“When I first met him, I found him to be so arrogant,” says Andrew Bell, founder and president of the wine education organization American Sommelier. “Ten years later, you’d think he had been praying in the Himalayas—still Type A, but there’s a peace now. Maybe his intention with biodynamics is megalomaniacal, but it doesn’t matter because he is literally changing the world, and his influence is spreading.”
Left to their own devices, vines laze about, growing leaves. Only when stress is present are their survival instincts ignited, and they use their energy to produce grapes. In the vineyard, when stress is synergistically measured and timed—in the form of pruning, crowding, and restriction—grapes grow big and juicy. As vines are a part of nature, so are we. In 1987, when Bertrand was a 22-year-old enjoying rising rugby fame, his father died in a car accident. Although he was devastated, he stepped up, taking over the family’s small estate, and for years he led a double life as an athlete and winemaker, schlepping from store to store the first bottles bearing his name. The business thrived, but his health deteriorated; he began losing weight and energy due to a mysterious illness, and—irony of ironies—drinking wine would make him sick. With conventional doctors baffled, he sought out a homeopath in Narbonne. “In six months, he cured me,” Bertrand says as he nurses a cup of Japanese tea in the garden at Domaine de Cigalus, the 185-acre estate just west of Narbonne where he lives with his wife, two kids, and two rambunctious dogs. Homeopathy was a gateway to biodynamics. “The two are linked. Both are more than science—they are revelations about the perfection of the universe.”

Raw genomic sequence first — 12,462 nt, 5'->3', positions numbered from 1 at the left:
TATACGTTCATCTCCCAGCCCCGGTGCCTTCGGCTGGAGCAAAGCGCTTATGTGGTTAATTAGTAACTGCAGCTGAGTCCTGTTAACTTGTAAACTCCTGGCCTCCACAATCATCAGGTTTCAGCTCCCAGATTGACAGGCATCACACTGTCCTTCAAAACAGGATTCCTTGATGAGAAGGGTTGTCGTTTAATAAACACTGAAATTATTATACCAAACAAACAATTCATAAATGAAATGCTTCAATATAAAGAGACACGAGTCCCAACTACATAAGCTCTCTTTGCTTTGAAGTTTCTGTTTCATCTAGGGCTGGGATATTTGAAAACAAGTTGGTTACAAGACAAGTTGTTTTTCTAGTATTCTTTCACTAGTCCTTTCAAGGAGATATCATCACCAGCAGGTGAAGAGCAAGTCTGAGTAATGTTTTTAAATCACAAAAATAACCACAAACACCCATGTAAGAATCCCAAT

Bertrand performed his first biodynamic experiments here in his backyard, farming four acres conventionally and four acres biodynamically—burying horns, fermenting herbs in a buck’s bladder or a heifer’s intestine, pruning on “root days,” handpicking on “fruit days,” all corresponding with the cycles of the moon. After two years, the biodynamic vines were healthier, and their grapes had thicker skins and higher acidity, a desirable state for aging.
About 10 years after his father’s death, while Bertrand was on a journey through the untamed foothills of the Montagne Noire, he discovered an estate that would further inspire his foray into biodynamics. The property had tumbledown vines pitched on hillsides leading to a crumbling stone sheepfold. The winds pulsed with wild rosemary and thyme, and Bertrand felt moved by a “sense of love for Creation—of the abundance and harmony of nature.”
Geological tests supported Bertrand’s intuition that he had found a special place. Despite its diminutive size, the old estate has two terroirs: The hillside rising north to the mountains is rocky limestone, while the hillside sloping south toward the sea is sandstone and clay.
After 15 years of biodynamic experimentation, aided by a deep dive into quantum physics, Bertrand released his first bottles, christened Clos d’Ora, from the Latin word meaning “to pray.” Even skeptics like Andrew Bell became believers.
“I used to think it was all hippie hogwash,” Bell says, “but the fruit tastes better, the yields are higher, and there was a real discernible difference in the wines—they had become outstanding.”
A scant 8,500 bottles of Clos d’Ora are produced each year, which helps to explain the $250 price tag. The wine’s value, however, comes not from scarcity, but from what Bertrand calls “a communion with the divine.”
To illustrate, in the vineyard at Domaine de Cigalus, Bertrand points out a man following a mule that’s pulling a simple metal plow. The animal’s name is Victorieux, and he is stopping more than stepping. “The mule with his bare feet knows when to work—if the soil is too dry or too wet, he doesn’t go,” Bertrand says. “We fight to keep the link between terroir and humans, with no chemicals or machinery to break the link.” Biodynamic wine, then, is like a postcard that tells a story of what happened at that place, at that time, more detailed and profound than anything organic wine can express—and much more than conventional wine.